Advanced Killing Potential of Thymol against a Time and Temperature Optimized Attached Listeria monocytogenes Population in Lettuce Broth
Fresh vegetables and salads are increasingly implicated in outbreaks of foodborne infections, such as those caused by Listeria monocytogenes, a dangerous pathogen that can attach to the surfaces of the equipment creating robust biofilms withstanding the killing action of disinfectants. In this study, the antimicrobial efficiency of a natural plant terpenoid (thymol) was evaluated against a sessile population of a multi-strain L. monocytogenes cocktail developed on stainless steel surfaces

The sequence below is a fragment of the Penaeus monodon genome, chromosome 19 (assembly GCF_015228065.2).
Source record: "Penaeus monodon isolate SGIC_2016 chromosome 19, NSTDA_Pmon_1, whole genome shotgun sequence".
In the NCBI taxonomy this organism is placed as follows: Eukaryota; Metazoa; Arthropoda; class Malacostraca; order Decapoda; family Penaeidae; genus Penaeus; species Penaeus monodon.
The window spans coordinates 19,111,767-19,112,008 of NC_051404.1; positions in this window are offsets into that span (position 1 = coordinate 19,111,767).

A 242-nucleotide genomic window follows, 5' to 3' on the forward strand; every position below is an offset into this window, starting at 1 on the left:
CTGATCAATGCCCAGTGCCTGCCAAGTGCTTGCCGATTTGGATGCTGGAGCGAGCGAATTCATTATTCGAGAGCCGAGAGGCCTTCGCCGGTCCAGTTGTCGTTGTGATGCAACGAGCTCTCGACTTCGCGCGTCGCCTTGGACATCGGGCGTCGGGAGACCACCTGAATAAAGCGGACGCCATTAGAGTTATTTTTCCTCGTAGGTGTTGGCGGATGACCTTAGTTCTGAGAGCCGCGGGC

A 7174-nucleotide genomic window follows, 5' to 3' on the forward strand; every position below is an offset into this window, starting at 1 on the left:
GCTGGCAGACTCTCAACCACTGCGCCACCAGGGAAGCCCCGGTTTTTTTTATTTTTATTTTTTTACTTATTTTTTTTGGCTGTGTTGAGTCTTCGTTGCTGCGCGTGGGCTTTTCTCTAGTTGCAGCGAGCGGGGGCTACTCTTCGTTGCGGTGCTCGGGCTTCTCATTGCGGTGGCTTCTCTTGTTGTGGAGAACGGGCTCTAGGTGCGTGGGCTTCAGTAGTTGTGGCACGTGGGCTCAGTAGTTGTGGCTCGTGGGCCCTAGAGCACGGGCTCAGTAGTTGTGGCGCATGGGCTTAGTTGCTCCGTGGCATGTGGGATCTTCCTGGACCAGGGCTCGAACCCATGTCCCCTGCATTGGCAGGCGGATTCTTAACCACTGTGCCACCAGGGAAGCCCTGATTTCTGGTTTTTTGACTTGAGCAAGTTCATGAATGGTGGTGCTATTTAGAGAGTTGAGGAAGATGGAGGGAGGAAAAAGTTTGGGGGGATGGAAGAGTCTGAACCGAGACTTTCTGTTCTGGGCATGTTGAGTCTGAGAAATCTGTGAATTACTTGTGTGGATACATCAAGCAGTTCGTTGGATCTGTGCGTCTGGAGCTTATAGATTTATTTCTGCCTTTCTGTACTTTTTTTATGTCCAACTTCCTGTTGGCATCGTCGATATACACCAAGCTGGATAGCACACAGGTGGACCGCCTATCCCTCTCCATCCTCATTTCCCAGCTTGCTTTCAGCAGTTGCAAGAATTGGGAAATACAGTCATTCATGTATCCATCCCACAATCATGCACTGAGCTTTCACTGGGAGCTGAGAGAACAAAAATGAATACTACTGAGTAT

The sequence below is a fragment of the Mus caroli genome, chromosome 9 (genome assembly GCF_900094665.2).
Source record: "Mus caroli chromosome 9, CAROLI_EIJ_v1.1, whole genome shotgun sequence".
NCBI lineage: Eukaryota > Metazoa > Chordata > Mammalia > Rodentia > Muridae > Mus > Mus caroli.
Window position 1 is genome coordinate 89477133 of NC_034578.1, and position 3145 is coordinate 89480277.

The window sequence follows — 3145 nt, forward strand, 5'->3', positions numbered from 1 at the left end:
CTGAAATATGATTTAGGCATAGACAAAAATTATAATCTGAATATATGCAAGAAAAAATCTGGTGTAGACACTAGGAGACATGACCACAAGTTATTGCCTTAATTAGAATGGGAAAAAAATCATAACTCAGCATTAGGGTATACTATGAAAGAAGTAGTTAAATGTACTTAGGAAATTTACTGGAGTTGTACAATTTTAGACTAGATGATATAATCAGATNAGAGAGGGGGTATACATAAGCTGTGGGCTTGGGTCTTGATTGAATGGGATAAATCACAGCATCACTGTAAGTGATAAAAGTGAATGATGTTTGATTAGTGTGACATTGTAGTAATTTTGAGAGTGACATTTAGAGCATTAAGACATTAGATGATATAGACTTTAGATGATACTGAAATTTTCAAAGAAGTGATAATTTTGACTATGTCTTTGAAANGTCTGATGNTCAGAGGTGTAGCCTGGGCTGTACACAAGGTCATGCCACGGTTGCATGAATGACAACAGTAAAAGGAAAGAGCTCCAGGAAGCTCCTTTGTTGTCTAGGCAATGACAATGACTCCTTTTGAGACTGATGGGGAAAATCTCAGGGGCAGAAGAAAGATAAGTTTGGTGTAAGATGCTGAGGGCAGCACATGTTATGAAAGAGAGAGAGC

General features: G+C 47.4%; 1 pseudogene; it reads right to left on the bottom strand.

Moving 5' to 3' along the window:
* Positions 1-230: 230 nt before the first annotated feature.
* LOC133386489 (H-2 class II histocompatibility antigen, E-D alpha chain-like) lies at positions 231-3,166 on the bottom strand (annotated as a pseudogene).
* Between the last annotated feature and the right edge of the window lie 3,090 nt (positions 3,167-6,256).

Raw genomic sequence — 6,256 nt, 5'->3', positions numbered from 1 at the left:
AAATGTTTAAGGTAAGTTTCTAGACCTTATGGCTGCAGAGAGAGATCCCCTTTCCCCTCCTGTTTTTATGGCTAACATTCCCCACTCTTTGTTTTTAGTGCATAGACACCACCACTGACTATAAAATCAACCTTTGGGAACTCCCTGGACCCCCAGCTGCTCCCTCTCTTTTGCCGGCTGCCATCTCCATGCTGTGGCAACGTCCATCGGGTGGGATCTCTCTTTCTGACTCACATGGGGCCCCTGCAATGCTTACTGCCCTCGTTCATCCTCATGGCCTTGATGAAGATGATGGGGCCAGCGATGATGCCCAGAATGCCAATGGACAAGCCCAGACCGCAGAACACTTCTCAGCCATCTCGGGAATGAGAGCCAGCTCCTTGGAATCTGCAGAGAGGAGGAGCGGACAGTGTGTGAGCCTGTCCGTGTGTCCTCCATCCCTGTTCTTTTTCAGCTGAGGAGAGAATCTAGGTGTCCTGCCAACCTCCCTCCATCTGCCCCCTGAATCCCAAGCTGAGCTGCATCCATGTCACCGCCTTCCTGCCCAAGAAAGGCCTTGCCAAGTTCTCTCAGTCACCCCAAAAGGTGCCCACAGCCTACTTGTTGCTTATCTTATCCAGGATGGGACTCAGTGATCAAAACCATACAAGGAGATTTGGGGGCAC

... teel surfaces incubated in lettuce broth, under optimized time and temperature conditions (54 h at 30.6 °C) as those were determined following response surface modeling, and in comparison, to that of an industrial disinfectant (benzalkonium chloride). Prior to disinfection, the minimum bactericidal concentrations (MBCs) of each compound were determined against the planktonic cells of each strain. The results revealed the advanced killing potential of thymol, with a concentration of 625 ppm (= 4 × MBC) leading to almost undetectable viable bacteria (more than 4 logs reduction following a 15-min exposure). For the same degree of killing, benzalkonium chloride needed to be used at a concentration of at least 20 times more than its MBC (70 ppm). Discriminative repetitive sequence-based polymerase chain reaction (rep-PCR) also highlighted the strain variability in both biofilm formation and resistance. In sum, thymol was found to present an effective anti-listeria action under environmental conditions mimicking those encountered in the salad industry and deserves to be further explored to improve the safety of fresh produce.